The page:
The simple joys of the waterfront lifestyle are not without their difficulties. Among them is the constant battle many owners fight with erosion: the water’s natural tendency to reclaim the land surrounding it.
Traditionally, lakefront, riverfront or canal-facing lots in high erosion areas have required some sort of “buffer” to protect the land. Given the premium value of land with riparian or littoral rights, every square foot of usable area matters, and a hard-surfaced wall (a “seawall”) running parallel to the water’s edge made of steel, wood or concrete is typically employed.
Seawalls, though, can cause harm to the waterways they abut. Hard seawalls can cause “scour” to occur: imagine a wave crashing into your property during a storm. The wave energy has to go somewhere, and often a “washing machine” effect occurs where sediment is removed from under the seawall, creating more erosion and causing increased property damage.
A solution that can both increase property value and decrease erosion and property damage is “bioengineering”, or lakescaping.
Shorelines protected by natural landscaping, vegetation and carefully placed rocks absorb that wave energy and protect your land. This “green” solution can have many benefits, including decreased sediment in the water surrounding your property for greater enjoyment of the lake. Bioengineering also increases biodiversity by reintroducing natural vegetation to the shoreline, and provides a spawning habitat for many fish and invertebrates.
From a legal perspective, in Michigan the Department of Environment, Great Lakes and Energy (“ELGE”) is authorized by the State of Michigan to determine what categories of water-related projects require permits to complete. Under the Natural Resources and Environment Protection Act (“NREPA”), certain minor projects (“MPs”) can be fast tracked with a streamlined application and review process.
To determine your eligibility for a bioengineering MP, you must first determine which Bioengineering MP application your property will be the best fit. Unfortunately, if you are a Great Lakes property owner, at this time, a bioengineering MP is not available for your land. If you are an inland lake property owner on a lake where the longest unobstructed distance across the lake to the far shore from your property is less than one (1) mile, don’t own property on an unprotected point or island where erosive forces are high, and the property is not near an access point or marina, you may qualify for the installation criteria and practices of a “Lower Energy Site.”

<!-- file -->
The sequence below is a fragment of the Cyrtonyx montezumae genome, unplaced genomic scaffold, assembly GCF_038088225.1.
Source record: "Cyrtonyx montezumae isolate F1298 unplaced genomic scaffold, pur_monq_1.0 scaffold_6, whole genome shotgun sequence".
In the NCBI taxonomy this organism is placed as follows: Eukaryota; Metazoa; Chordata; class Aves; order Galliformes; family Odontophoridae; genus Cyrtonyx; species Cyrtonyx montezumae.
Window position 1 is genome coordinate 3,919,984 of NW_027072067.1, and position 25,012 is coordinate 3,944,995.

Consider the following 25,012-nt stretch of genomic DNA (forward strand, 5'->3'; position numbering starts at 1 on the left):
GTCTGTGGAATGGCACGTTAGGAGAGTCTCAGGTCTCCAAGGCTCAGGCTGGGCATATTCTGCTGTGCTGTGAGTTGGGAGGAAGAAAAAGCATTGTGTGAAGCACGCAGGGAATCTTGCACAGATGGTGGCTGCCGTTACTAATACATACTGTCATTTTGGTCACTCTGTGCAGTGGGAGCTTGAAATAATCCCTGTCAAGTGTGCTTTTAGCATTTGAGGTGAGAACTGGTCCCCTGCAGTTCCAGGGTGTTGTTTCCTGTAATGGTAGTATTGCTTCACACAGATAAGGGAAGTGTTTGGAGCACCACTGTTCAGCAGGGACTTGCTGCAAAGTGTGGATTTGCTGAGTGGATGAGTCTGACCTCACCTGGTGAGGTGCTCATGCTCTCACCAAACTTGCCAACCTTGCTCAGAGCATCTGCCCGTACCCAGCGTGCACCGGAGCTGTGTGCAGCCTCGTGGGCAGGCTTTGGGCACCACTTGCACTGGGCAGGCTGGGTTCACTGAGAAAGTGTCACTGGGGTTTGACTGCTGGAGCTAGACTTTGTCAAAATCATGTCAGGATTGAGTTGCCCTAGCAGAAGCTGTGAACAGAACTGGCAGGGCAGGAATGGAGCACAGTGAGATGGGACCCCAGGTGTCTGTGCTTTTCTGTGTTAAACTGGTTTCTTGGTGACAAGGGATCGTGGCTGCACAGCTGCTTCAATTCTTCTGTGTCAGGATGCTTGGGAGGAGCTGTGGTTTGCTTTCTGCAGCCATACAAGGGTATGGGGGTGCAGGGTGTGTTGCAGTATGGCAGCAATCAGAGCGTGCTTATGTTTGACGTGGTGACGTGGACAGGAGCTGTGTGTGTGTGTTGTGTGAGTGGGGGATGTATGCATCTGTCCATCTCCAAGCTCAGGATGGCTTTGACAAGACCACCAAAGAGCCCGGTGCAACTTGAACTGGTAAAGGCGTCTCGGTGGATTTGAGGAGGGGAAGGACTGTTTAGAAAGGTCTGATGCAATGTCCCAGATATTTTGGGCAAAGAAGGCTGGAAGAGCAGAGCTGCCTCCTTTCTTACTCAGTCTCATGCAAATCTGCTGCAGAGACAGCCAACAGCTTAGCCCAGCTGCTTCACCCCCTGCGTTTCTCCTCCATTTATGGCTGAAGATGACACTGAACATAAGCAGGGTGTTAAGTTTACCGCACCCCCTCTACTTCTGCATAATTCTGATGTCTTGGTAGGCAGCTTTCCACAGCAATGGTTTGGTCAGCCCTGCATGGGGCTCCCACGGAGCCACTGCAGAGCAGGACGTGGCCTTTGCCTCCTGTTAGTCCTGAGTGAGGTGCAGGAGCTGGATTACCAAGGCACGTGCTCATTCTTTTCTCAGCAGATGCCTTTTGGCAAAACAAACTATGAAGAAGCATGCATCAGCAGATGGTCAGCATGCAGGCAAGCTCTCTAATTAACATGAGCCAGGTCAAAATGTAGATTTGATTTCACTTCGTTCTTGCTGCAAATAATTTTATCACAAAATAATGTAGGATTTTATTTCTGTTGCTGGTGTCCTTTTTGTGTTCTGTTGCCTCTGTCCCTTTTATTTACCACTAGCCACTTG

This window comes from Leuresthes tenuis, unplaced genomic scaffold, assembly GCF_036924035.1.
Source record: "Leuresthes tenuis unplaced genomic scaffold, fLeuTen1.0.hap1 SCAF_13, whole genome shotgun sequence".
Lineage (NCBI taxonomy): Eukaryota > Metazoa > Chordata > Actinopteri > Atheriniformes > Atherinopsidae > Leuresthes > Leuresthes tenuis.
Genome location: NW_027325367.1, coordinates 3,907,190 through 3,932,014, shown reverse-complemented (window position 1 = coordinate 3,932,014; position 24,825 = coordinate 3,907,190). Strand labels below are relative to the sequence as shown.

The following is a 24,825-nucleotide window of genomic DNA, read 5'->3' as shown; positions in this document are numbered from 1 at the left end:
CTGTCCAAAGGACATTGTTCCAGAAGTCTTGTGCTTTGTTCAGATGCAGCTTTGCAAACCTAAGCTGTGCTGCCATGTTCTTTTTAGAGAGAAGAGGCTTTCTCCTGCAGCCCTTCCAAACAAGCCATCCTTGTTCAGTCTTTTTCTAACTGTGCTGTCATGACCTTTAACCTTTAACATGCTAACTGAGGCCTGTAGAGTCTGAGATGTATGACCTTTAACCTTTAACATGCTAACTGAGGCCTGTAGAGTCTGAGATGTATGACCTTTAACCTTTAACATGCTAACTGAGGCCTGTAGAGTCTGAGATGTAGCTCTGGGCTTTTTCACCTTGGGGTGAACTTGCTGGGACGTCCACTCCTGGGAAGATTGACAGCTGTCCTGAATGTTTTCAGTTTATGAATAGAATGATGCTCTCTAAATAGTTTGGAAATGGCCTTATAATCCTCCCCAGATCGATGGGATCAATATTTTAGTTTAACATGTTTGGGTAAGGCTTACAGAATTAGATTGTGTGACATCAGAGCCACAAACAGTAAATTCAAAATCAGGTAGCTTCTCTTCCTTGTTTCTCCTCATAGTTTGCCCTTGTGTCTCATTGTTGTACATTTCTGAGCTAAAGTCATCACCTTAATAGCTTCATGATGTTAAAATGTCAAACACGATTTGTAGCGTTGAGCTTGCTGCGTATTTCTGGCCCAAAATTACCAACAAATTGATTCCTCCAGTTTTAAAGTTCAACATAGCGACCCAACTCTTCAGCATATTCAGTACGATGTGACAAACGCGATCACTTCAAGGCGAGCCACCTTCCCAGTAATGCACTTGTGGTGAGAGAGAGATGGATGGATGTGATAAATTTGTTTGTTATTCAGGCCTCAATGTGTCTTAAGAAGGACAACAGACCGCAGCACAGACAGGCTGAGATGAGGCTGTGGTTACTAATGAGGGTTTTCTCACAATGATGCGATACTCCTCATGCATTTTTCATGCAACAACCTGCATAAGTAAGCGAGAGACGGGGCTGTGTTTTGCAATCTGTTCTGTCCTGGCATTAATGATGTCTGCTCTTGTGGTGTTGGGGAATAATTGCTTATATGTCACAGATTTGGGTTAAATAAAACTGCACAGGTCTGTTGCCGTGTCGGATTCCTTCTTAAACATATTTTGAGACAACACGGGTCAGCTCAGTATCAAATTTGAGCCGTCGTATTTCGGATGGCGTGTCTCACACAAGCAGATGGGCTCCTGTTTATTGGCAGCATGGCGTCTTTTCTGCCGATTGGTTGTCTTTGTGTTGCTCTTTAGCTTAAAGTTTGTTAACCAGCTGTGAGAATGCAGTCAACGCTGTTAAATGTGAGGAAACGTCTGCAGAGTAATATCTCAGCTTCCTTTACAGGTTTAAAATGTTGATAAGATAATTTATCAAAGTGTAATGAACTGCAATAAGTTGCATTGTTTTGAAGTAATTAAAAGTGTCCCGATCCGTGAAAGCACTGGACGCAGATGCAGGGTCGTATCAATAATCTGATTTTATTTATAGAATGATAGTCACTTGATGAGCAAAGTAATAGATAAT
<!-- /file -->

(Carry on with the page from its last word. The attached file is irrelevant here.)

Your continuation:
Most readers will likely fall into this category. Property owners in low energy sites can expect bioengineering plans that include biological erosion control measures (like fiber rolls and brush bundles), limited placement of natural stone (over no more than 25 percent of the total project) and temporary wave break structures to allow the permanent plantings to take root. If you own property in an area on a lake known for higher energy wind and wave events, or with eroded banks over three feet in height from the Ordinary High Water Mark, you likely will need to follow the best practices and criteria for a “Higher Energy Site on Inland lake Shorelines.” If you live on a river or stream where the natural bank is not stable and the bank will not be degraded by bioengineering, you’ll adhere to a separate set of MP practices and criteria (that do not apply to Lower Energy or Higher Energy inland lake sites.) An MP joint permit can be filled out on the Michigan “MiWaters” site. Feel free to call our office with any questions about the permit application process, and pursuing a new, environmentally friendly look for your property’s waterfront.
Richard “Rick” Linnell is the founder of Linnell & Associates PLLC, a real estate law firm specializing in assisting homeowners and real estate professionals in all aspects of real estate law.